“I honestly didn’t know how many laps were left,” said Beaubier of his trackside retirement. “I don’t ever want to root against my team mate, but when I saw Toni and Rog in front of Josh, I wasn’t bummed! There were so many emotions, I was so pissed off, and then this big swing to joy. The bottom line is that it was all pretty dramatic.”
In another Championship challenge between factory Yamaha racers, J.D Beach won the battle but his Monster Energy/Graves Yamaha YZF-R6 team-mate Garrett Gerloff won the Supersport war. Beach edged a slowing Gerloff by 9.784 seconds, meaning Gerloff took the Title by four points.
Canadians in the combined Supersport/Superstock 600 event had a reasonable run, with Jeff Sneyd getting a good start on his Kawasaki, eventually earning 24th overall. Alex Coelho struggled with engine issues, but made it to the finish in 28th.
Sunday, 11 September 2016 17:17 Published in News
Yoshimura Suzuki’s Roger Hayden won a close one at New Jersey Motorsport Park, holding off the Monster/Graves Yamaha of four-time Champ Josh Hayes on the last lap to win the penultimate Superbike race of the 2016 MotoAmerica Championship Series.
These two battled throughout the 25 lap event, joined early by reigning Champ and Superbike points leader Cameron Beaubier on the second works Yamaha YZF-R1. Late in the race, Spanish ace Toni Elias caught up to the leading trio, and Beaubier eased off to guarantee a solid finish in fourth. Beaubier leads Hayes by 22 points with just one race, later this afternoon, left to run.
Elias didn’t have quiet enough time to join the fight for first, a tight battle that went right to the finish line.
“I did think a win was a possibility, I had the pace in Q but I crashed,” explained Hayden of his troubles on Saturday. “I’ve been workin’ hard and I’ve been trying to win those races that I am close in. I went out this morning on an old tire and felt I had the pace.”
“I tried to lead more, still wasn’t sure if I had the pace. On the last lap, I didn’t know if I would make turn one, I had things locked up! I’m rally happy for the team; we’ve been so close so many times. I’ve been racing Josh my whole career and he always get the best of me, so that was really good. I know Josh hates loosing, Toni too, so I expect it to be even harder in the next race.”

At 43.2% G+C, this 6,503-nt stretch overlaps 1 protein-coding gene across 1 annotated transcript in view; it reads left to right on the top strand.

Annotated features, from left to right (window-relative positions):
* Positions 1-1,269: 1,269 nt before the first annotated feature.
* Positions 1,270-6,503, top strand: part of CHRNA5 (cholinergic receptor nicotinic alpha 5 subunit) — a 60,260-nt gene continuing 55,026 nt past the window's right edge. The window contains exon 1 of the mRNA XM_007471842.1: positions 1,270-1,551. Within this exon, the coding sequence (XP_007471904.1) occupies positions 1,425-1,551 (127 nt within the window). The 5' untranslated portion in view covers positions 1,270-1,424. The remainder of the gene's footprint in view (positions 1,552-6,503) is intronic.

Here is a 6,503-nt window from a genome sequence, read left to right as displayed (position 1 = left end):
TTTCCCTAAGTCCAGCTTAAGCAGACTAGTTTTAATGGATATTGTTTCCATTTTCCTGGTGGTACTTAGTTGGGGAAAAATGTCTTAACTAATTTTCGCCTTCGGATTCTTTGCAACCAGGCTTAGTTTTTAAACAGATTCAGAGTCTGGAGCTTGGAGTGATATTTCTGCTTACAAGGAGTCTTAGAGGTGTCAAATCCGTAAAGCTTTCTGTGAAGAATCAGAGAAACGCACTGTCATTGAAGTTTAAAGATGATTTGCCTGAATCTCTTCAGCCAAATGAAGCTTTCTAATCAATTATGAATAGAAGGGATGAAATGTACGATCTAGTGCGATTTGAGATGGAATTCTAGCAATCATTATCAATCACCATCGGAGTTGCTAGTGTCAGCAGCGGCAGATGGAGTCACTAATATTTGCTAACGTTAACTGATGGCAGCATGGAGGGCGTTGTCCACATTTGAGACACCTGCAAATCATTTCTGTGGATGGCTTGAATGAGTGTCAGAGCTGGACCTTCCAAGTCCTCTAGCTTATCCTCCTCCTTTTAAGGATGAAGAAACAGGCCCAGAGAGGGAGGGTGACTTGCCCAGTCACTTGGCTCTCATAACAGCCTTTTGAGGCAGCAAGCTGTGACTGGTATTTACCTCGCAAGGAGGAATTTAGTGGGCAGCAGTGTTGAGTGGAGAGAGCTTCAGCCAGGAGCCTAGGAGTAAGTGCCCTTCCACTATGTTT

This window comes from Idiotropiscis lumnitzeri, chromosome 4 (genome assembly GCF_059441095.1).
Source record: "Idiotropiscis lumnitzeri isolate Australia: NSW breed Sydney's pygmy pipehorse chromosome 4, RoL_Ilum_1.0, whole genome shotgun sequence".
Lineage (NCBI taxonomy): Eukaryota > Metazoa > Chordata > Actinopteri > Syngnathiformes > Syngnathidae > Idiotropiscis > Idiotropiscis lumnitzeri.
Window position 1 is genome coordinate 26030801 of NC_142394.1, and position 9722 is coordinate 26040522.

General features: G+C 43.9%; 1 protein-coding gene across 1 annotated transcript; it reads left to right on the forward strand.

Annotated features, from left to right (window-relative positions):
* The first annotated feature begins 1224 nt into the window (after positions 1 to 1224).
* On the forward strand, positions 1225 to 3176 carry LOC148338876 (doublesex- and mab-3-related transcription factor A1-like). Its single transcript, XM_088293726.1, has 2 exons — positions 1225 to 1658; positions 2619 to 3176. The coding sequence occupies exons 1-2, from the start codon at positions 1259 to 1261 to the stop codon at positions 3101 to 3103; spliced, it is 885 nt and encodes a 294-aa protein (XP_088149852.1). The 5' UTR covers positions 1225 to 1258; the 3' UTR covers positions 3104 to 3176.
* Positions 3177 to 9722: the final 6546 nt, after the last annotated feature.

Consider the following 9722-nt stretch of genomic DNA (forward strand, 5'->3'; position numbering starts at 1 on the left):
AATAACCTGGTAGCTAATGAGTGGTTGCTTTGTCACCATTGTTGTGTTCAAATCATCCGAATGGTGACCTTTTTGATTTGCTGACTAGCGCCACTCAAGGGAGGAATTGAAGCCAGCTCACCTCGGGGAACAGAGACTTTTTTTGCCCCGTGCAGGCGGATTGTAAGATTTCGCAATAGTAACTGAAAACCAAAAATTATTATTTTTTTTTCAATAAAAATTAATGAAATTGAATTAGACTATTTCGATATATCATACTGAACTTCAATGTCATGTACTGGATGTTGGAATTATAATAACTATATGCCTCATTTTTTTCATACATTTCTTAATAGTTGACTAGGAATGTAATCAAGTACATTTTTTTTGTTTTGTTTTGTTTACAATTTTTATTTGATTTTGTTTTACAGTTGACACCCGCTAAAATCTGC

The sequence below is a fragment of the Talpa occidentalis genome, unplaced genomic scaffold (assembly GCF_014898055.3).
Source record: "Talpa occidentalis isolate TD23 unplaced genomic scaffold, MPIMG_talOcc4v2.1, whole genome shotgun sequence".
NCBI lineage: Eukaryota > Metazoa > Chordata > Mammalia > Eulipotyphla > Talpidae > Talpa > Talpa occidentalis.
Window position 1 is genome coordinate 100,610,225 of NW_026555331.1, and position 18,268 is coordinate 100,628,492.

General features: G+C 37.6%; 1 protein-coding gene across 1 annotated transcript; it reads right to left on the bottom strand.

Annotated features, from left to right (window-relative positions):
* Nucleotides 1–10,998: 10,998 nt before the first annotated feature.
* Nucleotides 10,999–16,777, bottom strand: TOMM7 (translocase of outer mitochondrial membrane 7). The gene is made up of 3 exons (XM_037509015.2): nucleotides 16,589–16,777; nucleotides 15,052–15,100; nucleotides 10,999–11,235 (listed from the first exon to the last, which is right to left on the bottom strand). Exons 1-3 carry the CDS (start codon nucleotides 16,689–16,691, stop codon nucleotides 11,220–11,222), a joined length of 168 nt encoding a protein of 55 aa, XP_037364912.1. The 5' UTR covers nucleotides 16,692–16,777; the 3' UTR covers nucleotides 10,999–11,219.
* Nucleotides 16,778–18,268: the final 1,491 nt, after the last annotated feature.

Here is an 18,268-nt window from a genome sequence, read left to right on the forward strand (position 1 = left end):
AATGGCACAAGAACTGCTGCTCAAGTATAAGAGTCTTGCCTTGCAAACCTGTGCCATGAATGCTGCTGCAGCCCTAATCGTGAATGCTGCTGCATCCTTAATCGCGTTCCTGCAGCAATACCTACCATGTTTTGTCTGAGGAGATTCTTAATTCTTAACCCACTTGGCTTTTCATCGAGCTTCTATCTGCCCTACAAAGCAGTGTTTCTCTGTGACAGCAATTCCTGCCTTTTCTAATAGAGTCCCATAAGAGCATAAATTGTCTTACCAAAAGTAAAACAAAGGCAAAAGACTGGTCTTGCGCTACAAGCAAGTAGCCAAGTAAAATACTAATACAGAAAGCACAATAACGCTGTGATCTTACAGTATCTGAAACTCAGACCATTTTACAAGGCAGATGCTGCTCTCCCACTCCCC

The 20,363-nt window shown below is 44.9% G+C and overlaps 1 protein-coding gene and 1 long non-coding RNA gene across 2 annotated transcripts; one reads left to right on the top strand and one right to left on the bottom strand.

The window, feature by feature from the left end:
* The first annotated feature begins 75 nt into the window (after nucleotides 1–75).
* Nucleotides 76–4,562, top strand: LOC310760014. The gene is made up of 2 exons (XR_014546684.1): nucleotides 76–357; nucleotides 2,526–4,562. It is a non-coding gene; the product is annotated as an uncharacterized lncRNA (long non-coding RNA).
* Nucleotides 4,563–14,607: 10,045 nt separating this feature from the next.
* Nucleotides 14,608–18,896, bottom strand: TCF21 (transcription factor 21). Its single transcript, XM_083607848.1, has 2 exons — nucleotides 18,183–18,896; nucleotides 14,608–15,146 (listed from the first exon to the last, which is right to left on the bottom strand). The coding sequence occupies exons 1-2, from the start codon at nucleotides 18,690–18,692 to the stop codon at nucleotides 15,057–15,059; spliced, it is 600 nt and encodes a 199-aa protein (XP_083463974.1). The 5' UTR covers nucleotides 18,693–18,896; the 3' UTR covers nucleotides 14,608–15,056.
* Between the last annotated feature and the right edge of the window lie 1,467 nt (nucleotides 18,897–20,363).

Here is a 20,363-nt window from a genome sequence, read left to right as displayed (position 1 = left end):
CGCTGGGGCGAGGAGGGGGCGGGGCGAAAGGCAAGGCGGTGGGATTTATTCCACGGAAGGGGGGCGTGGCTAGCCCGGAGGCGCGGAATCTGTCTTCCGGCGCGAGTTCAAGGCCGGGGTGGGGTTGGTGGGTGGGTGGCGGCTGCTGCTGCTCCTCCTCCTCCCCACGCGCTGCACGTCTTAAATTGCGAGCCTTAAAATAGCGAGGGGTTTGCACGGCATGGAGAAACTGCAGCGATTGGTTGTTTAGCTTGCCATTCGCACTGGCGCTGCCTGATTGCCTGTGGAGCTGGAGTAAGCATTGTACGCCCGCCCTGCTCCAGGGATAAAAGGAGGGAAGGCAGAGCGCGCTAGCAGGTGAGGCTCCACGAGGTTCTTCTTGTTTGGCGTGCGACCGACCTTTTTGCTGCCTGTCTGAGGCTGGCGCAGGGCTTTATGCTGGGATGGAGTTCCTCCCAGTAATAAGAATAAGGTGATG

The title is a long shot for Hayes, but the second-in-points racer is still working for another Championship number one plate.
“I really hoped our good pace at the start would break things up a little bit, but we all stayed close,” explained Hayes of his early race lead over Hayden.
“Then Cam (Beaubier) got by and I let him try to see if he had the pace, but he didn’t. That let Roger get away, and I was mad at myself, thought maybe I could take advantage, but that didn’t work.”
At the start of the last lap Hayes “was getting a good run, gave it the best run that I can, made a few mistakes – I don’t think it woulda mattered, so I have to take second. I think I learned a lot and that will really help in race two. I have one goal today, and I’m not going to be very nice – I have one plan to try for the Championship.”
“They were running fast from the start and they were gone,” explained Elias. “Then I started to make up, and then at the end I arrive for the last few laps. I’m waiting for the second race, I’m feeling really good and we are recovered from yesterday.”
Fifth went to the Kawasaki of Bobby Fong, also first overall in the less-modified Superstock class. Jake Gagne placed sixth overall, in his Superbike class Yamaha, while seventh overall and second in Superstock belonged to South African Matthew Scholtz on his Westby Yamaha.
Sunday, 11 September 2016 14:03 Published in News
Josh Hayes will start from pole in the final Superbike Feature races of the 2016 MotoAmerica National season, after toping the time sheets in Superbike SuperPole 2 at New Jersey Motorsport Park. Riding his Monster Energy/Graves works Yamaha YZF-R1, Hayes made the most of his yellow-striped Dunlop special soft rear slick, turning a lap at 1:21.1.
Earlier in practice, Hayes had turned a best lap of 1:21.5, third best of the session, on the “regular” Dunlop slick rubber. In final SuperPole, each of the top 12 Pro riders were allotted a special Dunlop soft Qualifying tire.